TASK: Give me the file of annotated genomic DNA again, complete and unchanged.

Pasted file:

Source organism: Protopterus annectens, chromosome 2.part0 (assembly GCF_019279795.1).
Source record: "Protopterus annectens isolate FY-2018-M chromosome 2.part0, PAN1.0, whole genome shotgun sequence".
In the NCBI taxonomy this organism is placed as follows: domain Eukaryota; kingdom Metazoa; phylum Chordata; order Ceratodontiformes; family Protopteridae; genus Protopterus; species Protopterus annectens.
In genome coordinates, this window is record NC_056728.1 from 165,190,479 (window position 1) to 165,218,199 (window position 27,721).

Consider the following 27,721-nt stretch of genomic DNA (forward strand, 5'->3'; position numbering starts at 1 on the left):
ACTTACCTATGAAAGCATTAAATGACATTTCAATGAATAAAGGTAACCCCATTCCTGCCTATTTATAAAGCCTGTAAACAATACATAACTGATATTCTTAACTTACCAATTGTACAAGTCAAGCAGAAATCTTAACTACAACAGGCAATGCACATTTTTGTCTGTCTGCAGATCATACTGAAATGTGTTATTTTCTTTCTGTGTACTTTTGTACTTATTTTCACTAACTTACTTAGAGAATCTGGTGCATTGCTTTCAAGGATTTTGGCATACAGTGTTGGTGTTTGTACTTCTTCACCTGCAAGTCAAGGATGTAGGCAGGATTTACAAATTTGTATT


Source organism: Protopterus annectens, chromosome 2.part0 (assembly GCF_019279795.1).
Source record: "Protopterus annectens isolate FY-2018-M chromosome 2.part0, PAN1.0, whole genome shotgun sequence".
In the NCBI taxonomy this organism is placed as follows: domain Eukaryota; kingdom Metazoa; phylum Chordata; order Ceratodontiformes; family Protopteridae; genus Protopterus; species Protopterus annectens.
In genome coordinates, this window is record NC_056728.1 from 165,190,479 (window position 1) to 165,218,199 (window position 27,721).

Consider the following 27,721-nt stretch of genomic DNA (forward strand, 5'->3'; position numbering starts at 1 on the left):
ACTTACCTATGAAAGCATTAAATGACATTTCAATGAATAAAGGTAACCCCATTCCTGCCTATTTATAAAGCCTGTAAACAATACATAACTGATATTCTTAACTTACCAATTGTACAAGTCAAGCAGAAATCTTAACTACAACAGGCAATGCACATTTTTGTCTGTCTGCAGATCATACTGAAATGTGTTATTTTCTTTCTGTGTACTTTTGTACTTATTTTCACTAACTTACTTAGAGAATCTGGTGCATTGCTTTCAAGGATTTTGGCATACAGTGTTGGTGTTTGTACTTCTTCACCTGCAAGTCAAGGATGTAGGCAGGATTTACAAATTTGTATT